An alternative guide to Toyama

An Alternative Guide to Toyama, Japan

Visitors coming to my wonderful hometown of Toyama City today might want to orient themselves with a look around the Muslim quarter to see the famous Umayyad mosque, a reminder of the 700 year period of rule by the Islamic Caliphate. They could continue by descending the narrow whitewashed streets, unchanged since the Middle Ages, where toothless crones still read fortunes by candlelight and young maidens dance flamenco late into the night. The evening can be perfectly rounded off by attending the spectacular May Crosses festival, where thousands of fireworks are launched from a burning boat in the Guadalquivir river. Anyone who comes to Toyama and misses these wonders will kick themselves when they realise they should have gone to Cordoba in Spain.

Toyama prefecture boasts a rich and varied history. Pride of place in the Prefectural museum goes to the skull of a 150,000 year old male. Standing just four feet tall, with long arms and a primitive way of speaking that would be almost impossible to understand, experts describe ‘Toyama man’ as being halfway between ape and human. Unfortunately they still don’t know anything about that old skull though.
Metalworking has been crucial to the economic development of Toyama. It was a 13th century visitor from Kyoto who first noticed that the locals had begun to mine iron ore and smelt in a basic fashion, but this was before the invention of the shower. Takaoka in particular became a centre for the production of exquisitely detailed Buddhist ornaments for temples across the country. At one workshop, it took a man a whole year to colour and inlay one door of a Buddhist memorial altar. So they sacked him. The metalworkers became more and more sophisticated, until by the 18th century they made 90% of Japan’s temple bells, and sold them on Ebay for a quick profit.
Toyama’s development moved on quickly when the railway arrived in the early 20th century. Until that point, Japan actually had different time zones in different parts of the country, but this was unified to make train timetables easier to understand. However some remnants of the old system remain, and to this day when it’s twelve noon in Toyama, in Himi it’s still 1963.
Modern day Toyama is famous for a number of things, including it’s delicious, pure water. However the industry was thrown into shock recently when urine was found in some bottles of the famous Toyama water. The product was hurriedly removed from supermarket shelves, and put back in the domestic lager section. A combination of the water, climate and healthy diet gives the locals one of the highest life expectancies anywhere in Japan. Dr. Kimoto Takeshi, the first physician to research this phenomenon, died recently at the age of 107. What mourning there was at the loss of such a respected person at such a tender age!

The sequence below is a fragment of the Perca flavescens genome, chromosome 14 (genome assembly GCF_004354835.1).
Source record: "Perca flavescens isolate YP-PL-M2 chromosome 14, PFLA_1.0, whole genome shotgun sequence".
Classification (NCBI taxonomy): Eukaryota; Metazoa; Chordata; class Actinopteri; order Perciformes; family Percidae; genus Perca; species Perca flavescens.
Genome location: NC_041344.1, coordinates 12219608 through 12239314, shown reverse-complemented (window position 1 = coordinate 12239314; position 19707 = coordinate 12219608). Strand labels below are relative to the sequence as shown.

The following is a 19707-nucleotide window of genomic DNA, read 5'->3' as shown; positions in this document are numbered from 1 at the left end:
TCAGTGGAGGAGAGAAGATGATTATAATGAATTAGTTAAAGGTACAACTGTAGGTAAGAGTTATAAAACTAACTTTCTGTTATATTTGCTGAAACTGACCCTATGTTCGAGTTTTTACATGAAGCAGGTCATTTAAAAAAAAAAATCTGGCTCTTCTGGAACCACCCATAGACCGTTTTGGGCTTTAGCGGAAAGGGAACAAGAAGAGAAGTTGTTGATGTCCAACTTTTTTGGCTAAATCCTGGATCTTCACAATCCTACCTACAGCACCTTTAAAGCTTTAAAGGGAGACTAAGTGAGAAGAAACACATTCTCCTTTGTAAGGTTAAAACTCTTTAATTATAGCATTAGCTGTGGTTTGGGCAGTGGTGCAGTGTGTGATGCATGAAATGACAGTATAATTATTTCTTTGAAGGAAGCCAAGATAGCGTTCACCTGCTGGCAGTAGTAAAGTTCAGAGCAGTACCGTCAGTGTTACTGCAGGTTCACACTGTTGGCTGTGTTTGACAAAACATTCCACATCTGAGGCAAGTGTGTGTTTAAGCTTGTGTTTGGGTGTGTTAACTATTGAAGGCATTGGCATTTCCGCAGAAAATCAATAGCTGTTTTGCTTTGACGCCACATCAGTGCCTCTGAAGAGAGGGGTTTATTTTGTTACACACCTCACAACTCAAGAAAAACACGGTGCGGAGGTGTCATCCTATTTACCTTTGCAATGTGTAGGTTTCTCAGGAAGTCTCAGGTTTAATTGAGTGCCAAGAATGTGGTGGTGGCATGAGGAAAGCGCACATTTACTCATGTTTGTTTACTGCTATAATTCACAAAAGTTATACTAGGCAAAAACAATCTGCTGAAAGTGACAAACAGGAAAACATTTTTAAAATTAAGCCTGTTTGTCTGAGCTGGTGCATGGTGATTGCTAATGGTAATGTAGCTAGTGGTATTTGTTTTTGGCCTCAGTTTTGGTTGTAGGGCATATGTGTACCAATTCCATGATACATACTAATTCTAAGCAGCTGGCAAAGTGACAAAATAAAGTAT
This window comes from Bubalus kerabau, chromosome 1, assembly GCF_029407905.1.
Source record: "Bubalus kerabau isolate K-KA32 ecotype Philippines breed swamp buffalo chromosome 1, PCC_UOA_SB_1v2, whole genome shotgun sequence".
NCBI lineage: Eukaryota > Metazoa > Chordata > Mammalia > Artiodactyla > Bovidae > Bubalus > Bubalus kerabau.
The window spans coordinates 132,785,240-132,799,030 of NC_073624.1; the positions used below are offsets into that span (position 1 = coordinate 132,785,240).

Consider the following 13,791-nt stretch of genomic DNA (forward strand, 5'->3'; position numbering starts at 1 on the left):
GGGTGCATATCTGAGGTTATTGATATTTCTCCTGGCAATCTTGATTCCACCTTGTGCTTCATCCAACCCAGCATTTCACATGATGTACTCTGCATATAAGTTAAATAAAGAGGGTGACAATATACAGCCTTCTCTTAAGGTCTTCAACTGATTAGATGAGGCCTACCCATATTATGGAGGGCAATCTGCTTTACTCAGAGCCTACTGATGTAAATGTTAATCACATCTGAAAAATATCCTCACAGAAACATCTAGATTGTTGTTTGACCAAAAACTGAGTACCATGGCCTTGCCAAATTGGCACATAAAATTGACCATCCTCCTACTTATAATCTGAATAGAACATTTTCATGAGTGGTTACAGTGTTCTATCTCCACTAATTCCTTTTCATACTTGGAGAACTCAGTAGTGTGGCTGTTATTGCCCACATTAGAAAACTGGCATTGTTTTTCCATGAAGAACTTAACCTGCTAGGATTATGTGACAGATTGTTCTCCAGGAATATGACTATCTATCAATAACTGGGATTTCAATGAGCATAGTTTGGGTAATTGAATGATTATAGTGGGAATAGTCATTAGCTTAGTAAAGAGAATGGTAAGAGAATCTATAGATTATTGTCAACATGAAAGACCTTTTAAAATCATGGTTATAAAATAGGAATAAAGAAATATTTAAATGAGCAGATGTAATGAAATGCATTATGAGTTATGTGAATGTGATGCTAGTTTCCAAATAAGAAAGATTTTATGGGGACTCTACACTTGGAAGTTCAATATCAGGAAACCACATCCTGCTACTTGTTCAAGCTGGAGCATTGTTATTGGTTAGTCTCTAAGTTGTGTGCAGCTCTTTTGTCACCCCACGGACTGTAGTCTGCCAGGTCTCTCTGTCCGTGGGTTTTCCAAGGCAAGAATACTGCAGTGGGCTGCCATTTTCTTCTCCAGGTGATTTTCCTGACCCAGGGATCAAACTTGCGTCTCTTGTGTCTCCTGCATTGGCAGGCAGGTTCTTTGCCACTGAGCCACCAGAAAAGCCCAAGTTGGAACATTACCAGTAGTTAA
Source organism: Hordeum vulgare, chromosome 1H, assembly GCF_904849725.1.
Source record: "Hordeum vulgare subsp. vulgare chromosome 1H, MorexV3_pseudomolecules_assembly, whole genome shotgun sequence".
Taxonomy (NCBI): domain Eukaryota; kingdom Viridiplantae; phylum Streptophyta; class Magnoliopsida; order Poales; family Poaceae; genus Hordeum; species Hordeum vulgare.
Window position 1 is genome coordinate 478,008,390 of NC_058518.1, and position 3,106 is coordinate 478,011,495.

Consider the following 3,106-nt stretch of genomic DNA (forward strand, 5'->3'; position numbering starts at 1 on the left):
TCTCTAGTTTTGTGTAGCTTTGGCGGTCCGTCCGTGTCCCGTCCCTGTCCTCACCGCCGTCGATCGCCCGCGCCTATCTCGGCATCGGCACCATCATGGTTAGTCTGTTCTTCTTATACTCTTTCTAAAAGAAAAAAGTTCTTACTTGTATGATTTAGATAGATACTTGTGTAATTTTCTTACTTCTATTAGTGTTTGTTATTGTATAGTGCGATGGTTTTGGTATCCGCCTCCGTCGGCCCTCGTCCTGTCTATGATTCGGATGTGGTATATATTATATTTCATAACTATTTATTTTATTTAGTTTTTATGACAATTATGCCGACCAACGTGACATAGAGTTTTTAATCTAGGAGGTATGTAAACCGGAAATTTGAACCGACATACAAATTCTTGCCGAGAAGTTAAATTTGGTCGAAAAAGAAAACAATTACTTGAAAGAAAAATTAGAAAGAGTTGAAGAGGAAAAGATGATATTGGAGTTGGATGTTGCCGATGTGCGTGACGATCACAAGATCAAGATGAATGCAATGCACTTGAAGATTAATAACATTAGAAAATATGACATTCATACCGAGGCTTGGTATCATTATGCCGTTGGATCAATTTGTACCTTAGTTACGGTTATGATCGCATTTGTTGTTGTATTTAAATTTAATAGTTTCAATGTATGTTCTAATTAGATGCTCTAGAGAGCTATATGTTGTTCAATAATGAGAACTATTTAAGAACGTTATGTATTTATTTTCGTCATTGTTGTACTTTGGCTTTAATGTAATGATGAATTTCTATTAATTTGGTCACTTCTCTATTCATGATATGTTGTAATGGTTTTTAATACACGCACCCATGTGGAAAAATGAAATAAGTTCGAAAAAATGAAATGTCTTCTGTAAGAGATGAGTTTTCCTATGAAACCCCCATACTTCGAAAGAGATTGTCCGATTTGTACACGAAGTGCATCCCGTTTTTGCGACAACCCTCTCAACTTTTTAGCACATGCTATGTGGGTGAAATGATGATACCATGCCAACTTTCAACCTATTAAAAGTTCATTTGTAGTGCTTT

Another local speciality is the zip, churned out in huge quantities across the world by the YKK corporation. At the Toyama factory’s recent 50th anniversary, the company president was called on to make a speech. Unfortunately the ceremony was delayed when he got stuck on the way up to the stage, and it took fifteen minutes of frantically yanking him up and down before he could go all the way up to the top.

So, I`m sure none of you will hesitate about choosing Toyama for your next holiday. Indeed, with its wonderful food and drink and exquisite sense of history, Toyama is often referred to as the Rome of Japan. About as often as Rome is referred to as `The Toyama of Lombardy. Book your flights today!

NB: Eagle-eyed British readers might have noticed that this column is inspired by the BBC radio show, I’m Sorry I Haven’t a Clue. That’s inspired in the sense of the old New Seekers song ‘Beg, Inspire or Borrow’, or `The Great Train Inspiration`.

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About Japanese travel

I`m a Brit living in Japan, not doing very much of note but enjoying it all the same
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One Response to An alternative guide to Toyama

  1. Dave says:

    Well Jon, I hope there’s an opening at the BBC for you when you get home. Splendid work!

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